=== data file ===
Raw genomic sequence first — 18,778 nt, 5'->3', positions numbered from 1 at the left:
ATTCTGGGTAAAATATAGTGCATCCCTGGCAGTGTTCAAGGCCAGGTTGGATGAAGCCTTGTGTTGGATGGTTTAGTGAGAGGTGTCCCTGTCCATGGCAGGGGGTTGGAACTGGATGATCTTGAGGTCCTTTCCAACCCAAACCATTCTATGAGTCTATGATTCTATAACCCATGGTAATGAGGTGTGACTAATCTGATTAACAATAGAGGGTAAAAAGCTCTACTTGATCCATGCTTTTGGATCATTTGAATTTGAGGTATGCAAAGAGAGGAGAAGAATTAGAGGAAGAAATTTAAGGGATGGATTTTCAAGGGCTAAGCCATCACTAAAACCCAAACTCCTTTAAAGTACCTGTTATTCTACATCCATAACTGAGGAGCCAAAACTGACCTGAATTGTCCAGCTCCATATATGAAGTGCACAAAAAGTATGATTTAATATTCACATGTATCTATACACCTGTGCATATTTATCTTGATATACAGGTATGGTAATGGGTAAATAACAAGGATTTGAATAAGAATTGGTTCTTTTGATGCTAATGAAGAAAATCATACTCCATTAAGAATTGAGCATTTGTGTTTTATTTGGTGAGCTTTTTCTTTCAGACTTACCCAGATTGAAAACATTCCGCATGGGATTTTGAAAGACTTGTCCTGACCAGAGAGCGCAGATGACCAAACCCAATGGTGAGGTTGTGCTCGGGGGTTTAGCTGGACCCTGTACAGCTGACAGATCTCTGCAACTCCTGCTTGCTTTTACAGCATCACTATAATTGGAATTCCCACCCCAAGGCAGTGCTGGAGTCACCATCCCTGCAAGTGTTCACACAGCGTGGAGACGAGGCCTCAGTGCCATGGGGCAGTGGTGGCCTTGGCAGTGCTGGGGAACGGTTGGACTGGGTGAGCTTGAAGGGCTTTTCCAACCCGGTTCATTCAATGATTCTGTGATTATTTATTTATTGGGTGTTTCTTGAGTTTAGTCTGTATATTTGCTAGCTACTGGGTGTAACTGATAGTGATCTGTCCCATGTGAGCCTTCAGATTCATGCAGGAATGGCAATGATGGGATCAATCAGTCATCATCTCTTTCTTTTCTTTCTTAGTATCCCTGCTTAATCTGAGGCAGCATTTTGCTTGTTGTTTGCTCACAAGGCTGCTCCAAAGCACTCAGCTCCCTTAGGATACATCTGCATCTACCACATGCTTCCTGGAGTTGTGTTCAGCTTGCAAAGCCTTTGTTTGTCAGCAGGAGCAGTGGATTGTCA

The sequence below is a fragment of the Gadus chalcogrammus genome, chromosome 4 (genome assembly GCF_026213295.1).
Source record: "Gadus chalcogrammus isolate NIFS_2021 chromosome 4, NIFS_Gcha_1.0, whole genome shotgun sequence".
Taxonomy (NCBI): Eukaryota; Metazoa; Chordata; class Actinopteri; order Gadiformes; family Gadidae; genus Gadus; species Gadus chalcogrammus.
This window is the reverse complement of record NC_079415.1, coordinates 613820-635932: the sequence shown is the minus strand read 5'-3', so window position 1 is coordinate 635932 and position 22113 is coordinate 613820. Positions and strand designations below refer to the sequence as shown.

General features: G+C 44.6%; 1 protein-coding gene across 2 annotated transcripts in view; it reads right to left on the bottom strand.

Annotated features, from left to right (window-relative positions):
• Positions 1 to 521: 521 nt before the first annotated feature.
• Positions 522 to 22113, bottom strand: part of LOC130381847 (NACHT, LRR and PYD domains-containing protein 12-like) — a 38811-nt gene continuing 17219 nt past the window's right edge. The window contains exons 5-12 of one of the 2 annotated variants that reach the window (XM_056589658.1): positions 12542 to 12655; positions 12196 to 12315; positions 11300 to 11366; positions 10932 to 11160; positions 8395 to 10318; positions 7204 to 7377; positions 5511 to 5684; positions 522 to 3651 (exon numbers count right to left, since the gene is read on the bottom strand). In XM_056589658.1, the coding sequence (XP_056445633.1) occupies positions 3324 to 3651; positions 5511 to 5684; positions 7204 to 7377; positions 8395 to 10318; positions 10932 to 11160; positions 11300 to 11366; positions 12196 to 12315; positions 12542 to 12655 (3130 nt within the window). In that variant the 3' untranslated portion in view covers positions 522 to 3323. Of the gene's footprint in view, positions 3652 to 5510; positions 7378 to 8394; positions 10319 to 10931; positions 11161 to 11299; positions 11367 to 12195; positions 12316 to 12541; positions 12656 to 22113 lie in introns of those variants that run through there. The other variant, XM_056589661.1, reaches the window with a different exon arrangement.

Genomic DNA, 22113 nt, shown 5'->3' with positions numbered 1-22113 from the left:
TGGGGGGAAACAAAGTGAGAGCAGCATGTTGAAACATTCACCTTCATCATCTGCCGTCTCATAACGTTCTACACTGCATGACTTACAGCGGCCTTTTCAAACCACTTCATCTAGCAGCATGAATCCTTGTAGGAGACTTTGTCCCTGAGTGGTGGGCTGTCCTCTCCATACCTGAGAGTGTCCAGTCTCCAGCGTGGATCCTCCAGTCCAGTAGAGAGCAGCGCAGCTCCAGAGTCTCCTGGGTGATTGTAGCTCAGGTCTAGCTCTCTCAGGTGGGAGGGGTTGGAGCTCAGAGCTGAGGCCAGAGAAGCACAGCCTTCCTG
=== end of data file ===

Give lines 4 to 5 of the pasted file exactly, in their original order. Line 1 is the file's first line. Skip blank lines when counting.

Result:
Source record: "Gadus chalcogrammus isolate NIFS_2021 chromosome 4, NIFS_Gcha_1.0, whole genome shotgun sequence".
Taxonomy (NCBI): Eukaryota; Metazoa; Chordata; class Actinopteri; order Gadiformes; family Gadidae; genus Gadus; species Gadus chalcogrammus.